One of the best parts of traveling is discovering the history of the place you are visiting. I like to consider myself a bit of a history buff, so when I booked a weekend trip to Auschwitz in Poland while studying abroad in London, I knew I would spend most of my time learning firsthand about World War II. I had read too many books to count by that point, but I was still so excited to get an “in-person” lesson. My weekend trip was mainly jam-packed with tours, eating, and Christmas markets… but I like to visit meaningful places while traveling, so I knew I wanted to visit a former concentration camp. 

I had previously visited the Holocaust Museum in Washington D.C. and the Holocaust Exhibit at the Imperial War Museum in London. I learned so much through these places, but nothing can compare to visiting the actual place where history occurred. I decided to book a day trip with a local tour company to visit Auschwitz-Birkenau I and II. 

The entrance to Auschwitz
The entrance to Auschwitz

The day began with a 1.5-hour drive outside of Krakow. We watched a DVD on the way that provided basic information about the Holocaust. We first arrived at Auschwitz I, and the infamous sign reading “Arbeit Nacht Frei” (work sets you free) greeted us as we stepped foot on the former military barracks. It was so surreal to be standing in the place where less than 80 years earlier, people entered the premises, unaware of what their future held. Since the buildings originally were military barracks, they sat extremely close together and the entire camp was condensed into a small area.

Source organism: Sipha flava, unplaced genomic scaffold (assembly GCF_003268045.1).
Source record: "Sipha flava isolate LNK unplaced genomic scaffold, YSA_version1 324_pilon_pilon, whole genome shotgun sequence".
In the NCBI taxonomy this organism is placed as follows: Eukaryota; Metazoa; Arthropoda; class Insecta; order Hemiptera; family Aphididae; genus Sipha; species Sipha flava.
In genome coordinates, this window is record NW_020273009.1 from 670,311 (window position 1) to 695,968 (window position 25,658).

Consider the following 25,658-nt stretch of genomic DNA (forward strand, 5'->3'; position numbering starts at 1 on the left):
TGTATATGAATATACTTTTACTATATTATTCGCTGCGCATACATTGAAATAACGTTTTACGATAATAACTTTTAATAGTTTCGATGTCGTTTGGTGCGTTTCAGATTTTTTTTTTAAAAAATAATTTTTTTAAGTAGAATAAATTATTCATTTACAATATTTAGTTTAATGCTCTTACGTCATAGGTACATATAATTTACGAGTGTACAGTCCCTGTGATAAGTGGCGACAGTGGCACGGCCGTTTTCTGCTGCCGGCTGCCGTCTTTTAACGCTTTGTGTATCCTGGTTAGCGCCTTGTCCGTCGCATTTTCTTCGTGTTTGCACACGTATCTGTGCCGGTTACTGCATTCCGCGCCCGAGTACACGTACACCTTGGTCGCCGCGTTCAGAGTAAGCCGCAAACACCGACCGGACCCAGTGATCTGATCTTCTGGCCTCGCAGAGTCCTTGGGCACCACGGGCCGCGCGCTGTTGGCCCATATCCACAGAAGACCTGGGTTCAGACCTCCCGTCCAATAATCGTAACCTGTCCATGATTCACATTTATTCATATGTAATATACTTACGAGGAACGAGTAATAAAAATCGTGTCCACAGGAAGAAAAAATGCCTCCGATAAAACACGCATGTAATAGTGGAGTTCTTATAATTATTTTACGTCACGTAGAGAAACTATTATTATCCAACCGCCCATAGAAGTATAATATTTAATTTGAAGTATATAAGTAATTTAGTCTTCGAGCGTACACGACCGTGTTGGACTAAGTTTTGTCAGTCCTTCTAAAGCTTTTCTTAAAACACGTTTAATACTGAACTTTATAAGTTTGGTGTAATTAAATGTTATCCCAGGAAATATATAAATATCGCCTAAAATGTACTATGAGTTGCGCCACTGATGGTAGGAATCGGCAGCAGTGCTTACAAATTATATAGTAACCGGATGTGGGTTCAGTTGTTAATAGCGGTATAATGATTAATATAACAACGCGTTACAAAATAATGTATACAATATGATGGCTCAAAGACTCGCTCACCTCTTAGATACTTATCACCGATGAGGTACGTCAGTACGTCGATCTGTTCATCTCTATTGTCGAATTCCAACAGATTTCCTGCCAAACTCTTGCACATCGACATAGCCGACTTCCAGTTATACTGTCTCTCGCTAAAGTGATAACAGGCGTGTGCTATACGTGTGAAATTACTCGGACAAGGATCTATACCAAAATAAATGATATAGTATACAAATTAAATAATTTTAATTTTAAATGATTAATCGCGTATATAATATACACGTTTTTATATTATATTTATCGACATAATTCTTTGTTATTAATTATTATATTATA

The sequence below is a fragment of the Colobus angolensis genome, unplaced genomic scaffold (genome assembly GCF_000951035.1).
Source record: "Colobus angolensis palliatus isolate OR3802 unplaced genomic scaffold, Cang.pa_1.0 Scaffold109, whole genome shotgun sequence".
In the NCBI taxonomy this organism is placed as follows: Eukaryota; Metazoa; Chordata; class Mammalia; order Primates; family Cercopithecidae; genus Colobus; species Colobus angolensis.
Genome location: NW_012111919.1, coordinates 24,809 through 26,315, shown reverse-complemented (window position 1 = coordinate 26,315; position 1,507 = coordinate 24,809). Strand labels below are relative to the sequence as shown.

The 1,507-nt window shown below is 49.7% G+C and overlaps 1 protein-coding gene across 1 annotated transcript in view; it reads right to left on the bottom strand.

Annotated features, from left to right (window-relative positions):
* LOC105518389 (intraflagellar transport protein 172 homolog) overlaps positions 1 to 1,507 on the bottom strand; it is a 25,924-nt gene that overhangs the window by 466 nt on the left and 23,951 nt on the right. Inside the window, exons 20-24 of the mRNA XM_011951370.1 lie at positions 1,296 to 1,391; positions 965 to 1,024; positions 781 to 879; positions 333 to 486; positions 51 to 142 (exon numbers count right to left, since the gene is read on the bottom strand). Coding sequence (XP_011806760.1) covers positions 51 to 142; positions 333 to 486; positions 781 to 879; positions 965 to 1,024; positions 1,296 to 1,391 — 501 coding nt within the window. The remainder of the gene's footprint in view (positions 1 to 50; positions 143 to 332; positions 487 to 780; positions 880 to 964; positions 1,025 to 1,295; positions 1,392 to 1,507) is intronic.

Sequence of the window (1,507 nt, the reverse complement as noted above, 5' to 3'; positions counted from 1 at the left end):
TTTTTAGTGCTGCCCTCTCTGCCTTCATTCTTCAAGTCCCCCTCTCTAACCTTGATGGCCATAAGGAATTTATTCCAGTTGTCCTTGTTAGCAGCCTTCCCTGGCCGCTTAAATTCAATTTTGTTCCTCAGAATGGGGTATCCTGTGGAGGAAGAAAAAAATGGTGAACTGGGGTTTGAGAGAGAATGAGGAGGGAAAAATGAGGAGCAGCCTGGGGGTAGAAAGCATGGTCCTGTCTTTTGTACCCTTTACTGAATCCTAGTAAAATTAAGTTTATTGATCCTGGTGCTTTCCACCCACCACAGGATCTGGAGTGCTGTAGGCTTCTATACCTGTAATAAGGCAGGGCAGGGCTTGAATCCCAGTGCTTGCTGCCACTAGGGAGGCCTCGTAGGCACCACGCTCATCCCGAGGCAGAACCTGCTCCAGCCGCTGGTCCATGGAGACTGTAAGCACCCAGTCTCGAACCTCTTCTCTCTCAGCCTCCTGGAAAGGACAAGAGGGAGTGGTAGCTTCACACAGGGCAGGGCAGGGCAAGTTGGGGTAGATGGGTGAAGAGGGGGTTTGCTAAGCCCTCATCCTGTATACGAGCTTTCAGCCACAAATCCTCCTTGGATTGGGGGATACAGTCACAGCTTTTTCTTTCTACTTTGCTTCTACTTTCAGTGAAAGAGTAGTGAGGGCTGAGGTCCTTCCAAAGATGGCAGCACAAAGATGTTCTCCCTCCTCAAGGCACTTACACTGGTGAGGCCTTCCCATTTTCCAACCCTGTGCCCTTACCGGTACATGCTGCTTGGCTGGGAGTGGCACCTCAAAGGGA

The buildings at Auschwitz I never got demolished, so the guide led us into one of the crematoriums. As I stepped foot into the building, I could feel the darkness of the place. I looked around and thought how much fear this room contained. I imagined prisoners standing in the room, unaware of what would happen next. I looked at the walls and was intrigued by a Star of David etched into the stone… all I could think about was how this demonstrated such an intense faith. Even in the face of adversity, so many people chose to cling to their faith. 

Auschwitz crematorium
Auschwitz crematorium

We exited the crematorium and walked through one of the barracks that was set up exactly how it would have been during the Holocaust. Straw mats covered the floors, and dozens of prisoners slept on them surrounded by so many other people. We eventually entered a hallway lined with photos of former prisoners. Each one listed their birth date, day of death, and occupation. It was heartbreaking coming face-to-face with these people and trying to understand what occurred in this place. 

The other buildings contained rooms full of recovered personal items people brought with them, including glasses, combs, pots, and pans. These were the only items people brought with them as they were shipped off to the camps. Our guide noted how this proves the prisoners had no idea what they would face. They thought it was necessary to bring cooking supplies and beauty tools because the Nazis hid the atrocities occurring in the concentration camps from the public eye. These were real items that victims of the Holocaust brought with them, items they thought were necessary to survive. These items connected us to the past, and they also offered a small glimpse into the lives of the people who owned them.